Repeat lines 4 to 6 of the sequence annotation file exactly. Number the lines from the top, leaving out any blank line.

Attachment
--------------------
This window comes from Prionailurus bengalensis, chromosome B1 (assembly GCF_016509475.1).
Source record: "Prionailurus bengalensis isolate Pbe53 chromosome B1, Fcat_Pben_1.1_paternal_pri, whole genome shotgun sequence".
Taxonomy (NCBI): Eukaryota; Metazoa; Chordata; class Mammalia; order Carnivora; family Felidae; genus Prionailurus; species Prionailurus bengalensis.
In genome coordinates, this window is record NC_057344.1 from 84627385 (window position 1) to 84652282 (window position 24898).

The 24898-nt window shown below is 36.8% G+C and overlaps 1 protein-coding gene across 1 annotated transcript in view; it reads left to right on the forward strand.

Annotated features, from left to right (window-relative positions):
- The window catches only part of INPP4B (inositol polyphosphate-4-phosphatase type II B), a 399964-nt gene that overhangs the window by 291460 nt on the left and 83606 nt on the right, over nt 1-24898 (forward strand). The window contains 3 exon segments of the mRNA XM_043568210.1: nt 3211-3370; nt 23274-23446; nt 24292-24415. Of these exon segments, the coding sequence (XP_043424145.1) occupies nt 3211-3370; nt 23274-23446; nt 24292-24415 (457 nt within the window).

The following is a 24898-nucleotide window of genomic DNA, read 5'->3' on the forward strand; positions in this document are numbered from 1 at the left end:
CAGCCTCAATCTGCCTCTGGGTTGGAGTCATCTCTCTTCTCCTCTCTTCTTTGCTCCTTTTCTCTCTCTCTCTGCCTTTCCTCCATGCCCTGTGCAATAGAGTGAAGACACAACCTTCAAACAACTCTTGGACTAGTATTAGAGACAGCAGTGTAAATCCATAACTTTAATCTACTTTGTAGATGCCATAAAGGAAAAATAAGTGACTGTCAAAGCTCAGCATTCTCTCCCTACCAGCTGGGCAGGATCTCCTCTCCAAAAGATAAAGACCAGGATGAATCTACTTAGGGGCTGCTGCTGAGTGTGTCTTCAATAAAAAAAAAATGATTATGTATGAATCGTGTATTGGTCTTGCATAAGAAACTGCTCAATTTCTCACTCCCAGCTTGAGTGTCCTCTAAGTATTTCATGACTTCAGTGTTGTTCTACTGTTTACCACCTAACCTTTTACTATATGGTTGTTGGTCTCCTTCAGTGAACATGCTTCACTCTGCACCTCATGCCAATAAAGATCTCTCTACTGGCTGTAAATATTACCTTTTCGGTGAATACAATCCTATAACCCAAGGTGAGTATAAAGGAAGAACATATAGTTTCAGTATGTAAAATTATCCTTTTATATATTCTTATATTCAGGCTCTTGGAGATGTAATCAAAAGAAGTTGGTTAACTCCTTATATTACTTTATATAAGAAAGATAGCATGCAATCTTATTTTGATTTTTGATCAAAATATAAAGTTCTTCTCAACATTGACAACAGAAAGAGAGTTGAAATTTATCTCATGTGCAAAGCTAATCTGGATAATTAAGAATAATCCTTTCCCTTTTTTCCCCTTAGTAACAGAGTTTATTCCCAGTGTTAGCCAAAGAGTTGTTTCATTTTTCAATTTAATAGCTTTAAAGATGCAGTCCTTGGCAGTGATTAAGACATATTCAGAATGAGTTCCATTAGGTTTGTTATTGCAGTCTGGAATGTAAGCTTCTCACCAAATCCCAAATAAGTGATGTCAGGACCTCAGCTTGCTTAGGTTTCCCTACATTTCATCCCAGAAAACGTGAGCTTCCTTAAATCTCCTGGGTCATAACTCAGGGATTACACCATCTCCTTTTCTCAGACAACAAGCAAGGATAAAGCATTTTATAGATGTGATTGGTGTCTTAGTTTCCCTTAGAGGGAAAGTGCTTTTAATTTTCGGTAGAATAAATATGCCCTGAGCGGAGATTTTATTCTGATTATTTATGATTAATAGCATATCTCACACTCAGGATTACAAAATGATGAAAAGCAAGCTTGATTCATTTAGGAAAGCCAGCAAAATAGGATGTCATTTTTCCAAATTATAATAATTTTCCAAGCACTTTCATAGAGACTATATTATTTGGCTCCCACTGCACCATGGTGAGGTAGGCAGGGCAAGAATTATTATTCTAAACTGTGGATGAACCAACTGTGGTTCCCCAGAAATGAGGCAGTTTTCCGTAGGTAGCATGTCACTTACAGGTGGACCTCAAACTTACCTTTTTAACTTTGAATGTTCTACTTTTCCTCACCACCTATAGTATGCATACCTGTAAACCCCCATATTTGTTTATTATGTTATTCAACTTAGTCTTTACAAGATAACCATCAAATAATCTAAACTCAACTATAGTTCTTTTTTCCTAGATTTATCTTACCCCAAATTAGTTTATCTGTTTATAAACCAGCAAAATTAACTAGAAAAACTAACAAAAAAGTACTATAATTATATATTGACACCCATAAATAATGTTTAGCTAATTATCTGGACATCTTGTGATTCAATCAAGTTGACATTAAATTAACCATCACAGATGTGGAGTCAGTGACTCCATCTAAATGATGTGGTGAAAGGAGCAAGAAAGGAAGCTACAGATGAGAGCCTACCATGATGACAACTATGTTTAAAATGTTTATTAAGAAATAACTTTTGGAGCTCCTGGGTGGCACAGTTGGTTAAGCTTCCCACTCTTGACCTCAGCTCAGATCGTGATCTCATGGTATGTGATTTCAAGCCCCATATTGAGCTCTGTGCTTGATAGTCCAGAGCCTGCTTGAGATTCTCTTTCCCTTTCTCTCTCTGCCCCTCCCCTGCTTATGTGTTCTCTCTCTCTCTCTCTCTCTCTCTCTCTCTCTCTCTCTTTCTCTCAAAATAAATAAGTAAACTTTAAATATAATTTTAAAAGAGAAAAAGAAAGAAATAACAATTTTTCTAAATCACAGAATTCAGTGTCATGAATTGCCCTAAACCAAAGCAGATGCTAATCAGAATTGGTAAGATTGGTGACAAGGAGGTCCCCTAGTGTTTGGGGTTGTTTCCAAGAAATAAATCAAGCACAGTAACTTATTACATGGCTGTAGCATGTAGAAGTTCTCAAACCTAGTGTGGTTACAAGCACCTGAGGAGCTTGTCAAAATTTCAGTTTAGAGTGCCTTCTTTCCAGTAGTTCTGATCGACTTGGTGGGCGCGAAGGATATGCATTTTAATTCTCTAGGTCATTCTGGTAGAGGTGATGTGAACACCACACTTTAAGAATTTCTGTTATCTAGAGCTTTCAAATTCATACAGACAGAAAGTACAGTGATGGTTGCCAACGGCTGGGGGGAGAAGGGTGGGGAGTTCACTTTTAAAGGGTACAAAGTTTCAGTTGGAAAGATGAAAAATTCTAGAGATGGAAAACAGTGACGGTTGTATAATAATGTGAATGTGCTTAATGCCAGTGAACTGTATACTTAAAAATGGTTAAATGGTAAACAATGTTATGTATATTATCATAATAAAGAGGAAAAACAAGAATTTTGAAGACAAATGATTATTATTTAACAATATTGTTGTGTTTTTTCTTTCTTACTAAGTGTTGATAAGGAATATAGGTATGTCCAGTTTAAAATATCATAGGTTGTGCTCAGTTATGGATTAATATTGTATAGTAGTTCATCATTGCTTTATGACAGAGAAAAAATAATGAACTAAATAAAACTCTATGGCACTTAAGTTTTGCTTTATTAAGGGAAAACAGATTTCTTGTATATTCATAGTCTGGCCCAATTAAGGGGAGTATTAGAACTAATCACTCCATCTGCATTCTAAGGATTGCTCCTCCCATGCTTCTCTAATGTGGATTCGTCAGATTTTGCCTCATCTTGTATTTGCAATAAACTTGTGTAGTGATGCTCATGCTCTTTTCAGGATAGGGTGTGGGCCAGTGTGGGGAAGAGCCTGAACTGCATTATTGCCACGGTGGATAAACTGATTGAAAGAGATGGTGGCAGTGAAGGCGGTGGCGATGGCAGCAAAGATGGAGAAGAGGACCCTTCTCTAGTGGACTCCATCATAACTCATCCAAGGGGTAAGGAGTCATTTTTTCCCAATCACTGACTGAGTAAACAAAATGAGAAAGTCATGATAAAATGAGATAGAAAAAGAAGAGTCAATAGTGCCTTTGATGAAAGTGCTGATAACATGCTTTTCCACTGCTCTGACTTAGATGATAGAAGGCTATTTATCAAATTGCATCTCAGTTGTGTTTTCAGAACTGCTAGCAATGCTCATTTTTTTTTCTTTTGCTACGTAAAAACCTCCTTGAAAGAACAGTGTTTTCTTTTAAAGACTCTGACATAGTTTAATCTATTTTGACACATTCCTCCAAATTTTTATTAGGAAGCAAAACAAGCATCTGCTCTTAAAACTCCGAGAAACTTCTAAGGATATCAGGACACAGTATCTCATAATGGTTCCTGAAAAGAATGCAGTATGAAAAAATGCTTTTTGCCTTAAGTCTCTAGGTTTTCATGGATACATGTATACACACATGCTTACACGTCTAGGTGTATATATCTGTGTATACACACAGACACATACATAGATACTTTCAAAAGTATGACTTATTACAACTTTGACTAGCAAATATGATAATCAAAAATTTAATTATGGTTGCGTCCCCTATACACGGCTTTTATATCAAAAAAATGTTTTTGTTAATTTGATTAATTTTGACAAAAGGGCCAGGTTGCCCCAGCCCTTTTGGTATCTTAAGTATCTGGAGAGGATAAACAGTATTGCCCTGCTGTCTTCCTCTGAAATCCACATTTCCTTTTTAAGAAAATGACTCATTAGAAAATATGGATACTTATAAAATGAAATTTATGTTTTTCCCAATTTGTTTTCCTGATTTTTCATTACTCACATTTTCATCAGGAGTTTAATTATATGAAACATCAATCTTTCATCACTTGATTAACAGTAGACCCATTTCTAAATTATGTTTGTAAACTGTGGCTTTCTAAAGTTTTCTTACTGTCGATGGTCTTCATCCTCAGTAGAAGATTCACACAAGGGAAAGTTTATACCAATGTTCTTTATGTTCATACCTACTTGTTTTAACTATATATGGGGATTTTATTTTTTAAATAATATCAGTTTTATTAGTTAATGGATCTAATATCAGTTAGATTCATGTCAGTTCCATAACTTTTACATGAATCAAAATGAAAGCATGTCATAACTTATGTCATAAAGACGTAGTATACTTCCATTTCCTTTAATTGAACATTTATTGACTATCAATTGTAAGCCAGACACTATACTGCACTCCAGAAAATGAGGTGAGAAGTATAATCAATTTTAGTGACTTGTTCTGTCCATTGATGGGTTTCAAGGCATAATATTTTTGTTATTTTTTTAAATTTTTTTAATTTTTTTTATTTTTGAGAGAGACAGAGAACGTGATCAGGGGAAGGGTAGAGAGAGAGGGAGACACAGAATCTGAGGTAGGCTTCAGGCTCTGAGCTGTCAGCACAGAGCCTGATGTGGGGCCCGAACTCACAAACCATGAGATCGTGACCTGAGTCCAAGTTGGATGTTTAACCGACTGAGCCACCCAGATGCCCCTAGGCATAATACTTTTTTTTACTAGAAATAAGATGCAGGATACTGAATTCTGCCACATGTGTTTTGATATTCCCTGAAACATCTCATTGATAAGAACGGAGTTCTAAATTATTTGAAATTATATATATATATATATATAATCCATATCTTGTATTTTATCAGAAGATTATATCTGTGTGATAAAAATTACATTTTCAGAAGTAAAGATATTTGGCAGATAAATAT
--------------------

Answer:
In genome coordinates, this window is record NC_057344.1 from 84627385 (window position 1) to 84652282 (window position 24898).

The 24898-nt window shown below is 36.8% G+C and overlaps 1 protein-coding gene across 1 annotated transcript in view; it reads left to right on the forward strand.

Annotated features, from left to right (window-relative positions):